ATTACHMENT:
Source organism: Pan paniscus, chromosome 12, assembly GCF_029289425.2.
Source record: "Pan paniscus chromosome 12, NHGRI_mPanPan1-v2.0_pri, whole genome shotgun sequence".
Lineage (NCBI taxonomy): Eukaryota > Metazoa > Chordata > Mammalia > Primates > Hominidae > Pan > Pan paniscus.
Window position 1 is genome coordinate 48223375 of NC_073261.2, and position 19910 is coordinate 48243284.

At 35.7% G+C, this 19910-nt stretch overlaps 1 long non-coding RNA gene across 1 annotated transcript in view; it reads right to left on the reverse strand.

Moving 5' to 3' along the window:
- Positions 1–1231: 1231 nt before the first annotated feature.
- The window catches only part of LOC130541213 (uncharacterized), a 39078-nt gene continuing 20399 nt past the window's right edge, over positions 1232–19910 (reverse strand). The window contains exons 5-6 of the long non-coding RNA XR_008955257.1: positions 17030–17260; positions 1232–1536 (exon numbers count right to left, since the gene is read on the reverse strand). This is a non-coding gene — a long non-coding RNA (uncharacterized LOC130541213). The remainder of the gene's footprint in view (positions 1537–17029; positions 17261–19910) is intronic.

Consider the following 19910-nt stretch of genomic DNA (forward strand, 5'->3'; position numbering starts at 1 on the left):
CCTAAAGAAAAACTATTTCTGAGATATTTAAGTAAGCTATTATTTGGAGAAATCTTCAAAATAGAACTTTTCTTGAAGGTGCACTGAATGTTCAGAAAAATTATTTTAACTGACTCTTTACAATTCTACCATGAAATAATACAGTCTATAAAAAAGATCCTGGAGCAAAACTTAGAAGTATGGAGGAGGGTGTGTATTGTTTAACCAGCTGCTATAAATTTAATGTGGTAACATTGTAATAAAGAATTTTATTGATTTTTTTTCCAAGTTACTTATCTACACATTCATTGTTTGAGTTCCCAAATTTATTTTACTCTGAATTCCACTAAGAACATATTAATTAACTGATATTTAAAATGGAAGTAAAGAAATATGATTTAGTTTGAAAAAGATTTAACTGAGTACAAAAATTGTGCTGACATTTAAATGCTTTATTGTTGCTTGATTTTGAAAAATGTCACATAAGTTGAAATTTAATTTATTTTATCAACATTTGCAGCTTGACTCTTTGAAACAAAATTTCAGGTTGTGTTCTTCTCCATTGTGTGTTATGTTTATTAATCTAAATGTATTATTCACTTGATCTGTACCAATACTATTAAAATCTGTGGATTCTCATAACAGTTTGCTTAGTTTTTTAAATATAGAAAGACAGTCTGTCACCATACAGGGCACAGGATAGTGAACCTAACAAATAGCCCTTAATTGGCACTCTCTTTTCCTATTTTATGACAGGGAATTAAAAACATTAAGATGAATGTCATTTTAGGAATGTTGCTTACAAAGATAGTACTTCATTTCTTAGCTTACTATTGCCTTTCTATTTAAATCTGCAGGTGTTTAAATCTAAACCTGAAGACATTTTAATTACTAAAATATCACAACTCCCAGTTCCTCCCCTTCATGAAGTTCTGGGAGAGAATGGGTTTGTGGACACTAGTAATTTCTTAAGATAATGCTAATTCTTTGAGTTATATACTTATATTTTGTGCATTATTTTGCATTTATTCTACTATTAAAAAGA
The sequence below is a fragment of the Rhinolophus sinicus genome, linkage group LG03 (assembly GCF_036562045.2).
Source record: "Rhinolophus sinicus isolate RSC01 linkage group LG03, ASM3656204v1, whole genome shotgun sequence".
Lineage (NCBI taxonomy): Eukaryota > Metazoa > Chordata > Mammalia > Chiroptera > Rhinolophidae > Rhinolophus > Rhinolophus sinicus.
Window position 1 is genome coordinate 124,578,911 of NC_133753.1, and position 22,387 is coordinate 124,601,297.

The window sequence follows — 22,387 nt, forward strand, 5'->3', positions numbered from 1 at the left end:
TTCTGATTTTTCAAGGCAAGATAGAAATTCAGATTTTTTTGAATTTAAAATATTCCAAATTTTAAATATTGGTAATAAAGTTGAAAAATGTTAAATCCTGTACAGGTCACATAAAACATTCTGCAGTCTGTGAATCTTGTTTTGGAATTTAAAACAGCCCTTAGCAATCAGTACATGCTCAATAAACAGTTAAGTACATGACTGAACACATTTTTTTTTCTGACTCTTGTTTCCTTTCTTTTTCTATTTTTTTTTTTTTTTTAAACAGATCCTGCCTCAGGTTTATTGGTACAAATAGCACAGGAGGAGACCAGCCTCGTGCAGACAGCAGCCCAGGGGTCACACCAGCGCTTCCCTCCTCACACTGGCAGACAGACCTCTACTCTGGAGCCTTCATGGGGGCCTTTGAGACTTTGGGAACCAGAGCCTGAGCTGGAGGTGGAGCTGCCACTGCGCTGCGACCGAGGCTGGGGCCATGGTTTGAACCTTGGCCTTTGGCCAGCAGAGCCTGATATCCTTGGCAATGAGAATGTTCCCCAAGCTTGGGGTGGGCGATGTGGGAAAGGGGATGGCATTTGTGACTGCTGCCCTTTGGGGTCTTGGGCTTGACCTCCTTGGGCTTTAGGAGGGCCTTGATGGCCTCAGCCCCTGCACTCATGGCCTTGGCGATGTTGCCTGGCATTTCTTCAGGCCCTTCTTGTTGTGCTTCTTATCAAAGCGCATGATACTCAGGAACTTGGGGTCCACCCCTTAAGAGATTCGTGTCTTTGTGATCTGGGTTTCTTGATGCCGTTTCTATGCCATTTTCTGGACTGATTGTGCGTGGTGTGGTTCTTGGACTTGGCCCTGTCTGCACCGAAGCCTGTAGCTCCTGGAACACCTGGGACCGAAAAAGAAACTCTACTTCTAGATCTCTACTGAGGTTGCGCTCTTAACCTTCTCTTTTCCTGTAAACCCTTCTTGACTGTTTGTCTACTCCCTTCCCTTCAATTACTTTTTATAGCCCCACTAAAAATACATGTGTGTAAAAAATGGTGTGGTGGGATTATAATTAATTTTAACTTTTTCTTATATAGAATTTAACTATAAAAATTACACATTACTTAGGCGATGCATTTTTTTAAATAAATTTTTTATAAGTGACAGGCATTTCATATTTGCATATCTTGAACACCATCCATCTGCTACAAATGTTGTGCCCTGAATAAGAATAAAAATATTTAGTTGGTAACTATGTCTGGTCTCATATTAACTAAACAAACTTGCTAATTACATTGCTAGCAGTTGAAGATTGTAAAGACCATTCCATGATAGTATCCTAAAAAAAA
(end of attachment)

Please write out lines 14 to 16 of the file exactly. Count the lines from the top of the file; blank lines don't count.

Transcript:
Window position 1 is genome coordinate 124,578,911 of NC_133753.1, and position 22,387 is coordinate 124,601,297.

The window sequence follows — 22,387 nt, forward strand, 5'->3', positions numbered from 1 at the left end:
TTCTGATTTTTCAAGGCAAGATAGAAATTCAGATTTTTTTGAATTTAAAATATTCCAAATTTTAAATATTGGTAATAAAGTTGAAAAATGTTAAATCCTGTACAGGTCACATAAAACATTCTGCAGTCTGTGAATCTTGTTTTGGAATTTAAAACAGCCCTTAGCAATCAGTACATGCTCAATAAACAGTTAAGTACATGACTGAACACATTTTTTTTTCTGACTCTTGTTTCCTTTCTTTTTCTATTTTTTTTTTTTTTTTAAACAGATCCTGCCTCAGGTTTATTGGTACAAATAGCACAGGAGGAGACCAGCCTCGTGCAGACAGCAGCCCAGGGGTCACACCAGCGCTTCCCTCCTCACACTGGCAGACAGACCTCTACTCTGGAGCCTTCATGGGGGCCTTTGAGACTTTGGGAACCAGAGCCTGAGCTGGAGGTGGAGCTGCCACTGCGCTGCGACCGAGGCTGGGGCCATGGTTTGAACCTTGGCCTTTGGCCAGCAGAGCCTGATATCCTTGGCAATGAGAATGTTCCCCAAGCTTGGGGTGGGCGATGTGGGAAAGGGGATGGCATTTGTGACTGCTGCCCTTTGGGGTCTTGGGCTTGACCTCCTTGGGCTTTAGGAGGGCCTTGATGGCCTCAGCCCCTGCACTCATGGCCTTGGCGATGTTGCCTGGCATTTCTTCAGGCCCTTCTTGTTGTGCTTCTTATCAAAGCGCATGATACTCAGGAACTTGGGGTCCACCCCTTAAGAGATTCGTGTCTTTGTGATCTGGGTTTCTTGATGCCGTTTCTATGCCATTTTCTGGACTGATTGTGCGTGGTGTGGTTCTTGGACTTGGCCCTGTCTGCACCGAAGCCTGTAGCTCCTGGAACACCTGGGACCGAAAAAGAAACTCTACTTCTAGATCTCTACTGAGGTTGCGCTCTTAACCTTCTCTTTTCCTGTAAACCCTTCTTGACTGTTTGTCTACTCCCTTCCCTTCAATTACTTTTTATAGCCCCACTAAAAATACATGTGTGTAAAAAATGGTGTGGTGGGATTATAATTAATTTTAACTTTTTCTTATATAGAATTTAACTATAAAAATTACACATTACTTAGGCGATGCATTTTTTTAAATAAATTTTTTATAAGTGACAGGCATTTCATATTTGCATATCTTGAACACCATCCATCTGCTACAAATGTTGTGCCCTGAATAAGAATAAAAATATTTAGTTGGTAACTATGTCTGGTCTCATATTAACTAAACAAACTTGCTAATTACATTGCTAGCAGTTGAAGATTGTAAAGACCATTCCATGATAGTATCCTAAAAAAAA